Sen. Isakson remains open to drilling off coast

ATLANTA -- Sen. Johnny Isakson still favors oil exploration off Georgia's coast, even in the wake of a growing spill in the Gulf of Mexico.
In an interview Wednesday with Morris News Service, the Republican senator who is up for re-election this year said federal regulators could have prevented the spill from becoming what he called a disaster.
"I am a proponent of the United States becoming energy independent ... of exploring its own natural resources, which includes offshore drilling, but it should be responsible, and the consideration for the environment and the economy has to be paramount," he said. "It's obvious to me that BP did not have a Plan B."
He is a cosponsor of legislation that would require BP to live up to its promises to pay all legitimate claims of economic damage from the spill and sets up an agency to administer claims by local governments and residents.
His disappointment is compounded by the fact that estuaries in the gulf marshes produce one-quarter of the nation's seafood, he said.
"It's a tragedy of immense proportion," he said.
Nevertheless, he's convinced adequate safeguards can protect Georgia's coastline should drilling be tried here as a new revenue source for the state.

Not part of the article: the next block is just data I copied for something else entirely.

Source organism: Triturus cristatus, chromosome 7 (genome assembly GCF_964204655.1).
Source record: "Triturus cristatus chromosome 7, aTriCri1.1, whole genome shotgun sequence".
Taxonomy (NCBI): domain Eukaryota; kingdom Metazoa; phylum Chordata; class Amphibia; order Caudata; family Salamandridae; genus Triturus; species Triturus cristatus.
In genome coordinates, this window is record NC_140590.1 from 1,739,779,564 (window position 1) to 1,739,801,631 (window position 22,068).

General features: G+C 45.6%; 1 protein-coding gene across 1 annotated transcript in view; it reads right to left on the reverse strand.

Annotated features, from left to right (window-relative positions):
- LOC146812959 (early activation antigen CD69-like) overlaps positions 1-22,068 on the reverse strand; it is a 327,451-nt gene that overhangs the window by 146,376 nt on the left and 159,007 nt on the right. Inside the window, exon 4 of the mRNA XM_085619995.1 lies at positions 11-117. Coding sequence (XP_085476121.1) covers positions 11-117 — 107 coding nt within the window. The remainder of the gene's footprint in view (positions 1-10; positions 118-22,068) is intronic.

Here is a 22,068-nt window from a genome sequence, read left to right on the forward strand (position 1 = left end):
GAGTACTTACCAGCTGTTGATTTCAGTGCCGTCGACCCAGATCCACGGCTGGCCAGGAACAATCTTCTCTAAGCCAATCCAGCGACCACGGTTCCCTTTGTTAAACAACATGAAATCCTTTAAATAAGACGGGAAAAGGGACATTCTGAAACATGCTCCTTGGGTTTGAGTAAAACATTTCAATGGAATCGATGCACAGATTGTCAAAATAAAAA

Environmentalists, though, are even more resolute in stopping any exploration.
"We have had a consistent position opposing the exploration of oil off the Georgia coast that dates back almost to the founding of the Georgia Conservancy," said Allie Kelly, senior vice president of the 43-year-old Conservancy.
The group has joined others in calling on President Barack Obama to restore a moratorium he lifted in new offshore drilling.
Isakson said he hasn't gotten any indication that the BP spill is at risk of endangering Georgia's coast.
In the same interview, he said he opposes the systematic transfer of water from one river basin to another as a solution to Atlanta's water shortage.
"I am not for interbasin transfer. I want to underscore the word �not.' My father always told me not to mess with Mother Nature," he said.
The tug-of-war over water between Atlanta and downstream users in Alabama and Florida only becomes critical 4 percent of the time when there are serious droughts, he said. One solution is for the U.S. Army Corps of Engineers that controls the water supply damned up at Lake Lanier to change its operations manual to make human consumption a top priority during droughts. He's introduced legislation that would require that change.
He also has a bill that would give communities credit for any water they return to the same river basin after treating it. He said Gwinnett County returns as much water to the Chattahoochee River basin below Lanier as it withdraws, but current accounting only considers the withdrawal. By counting the returned water, metro Atlanta would have less need to seek other sources that might include consideration of interbasin transfers, he said.

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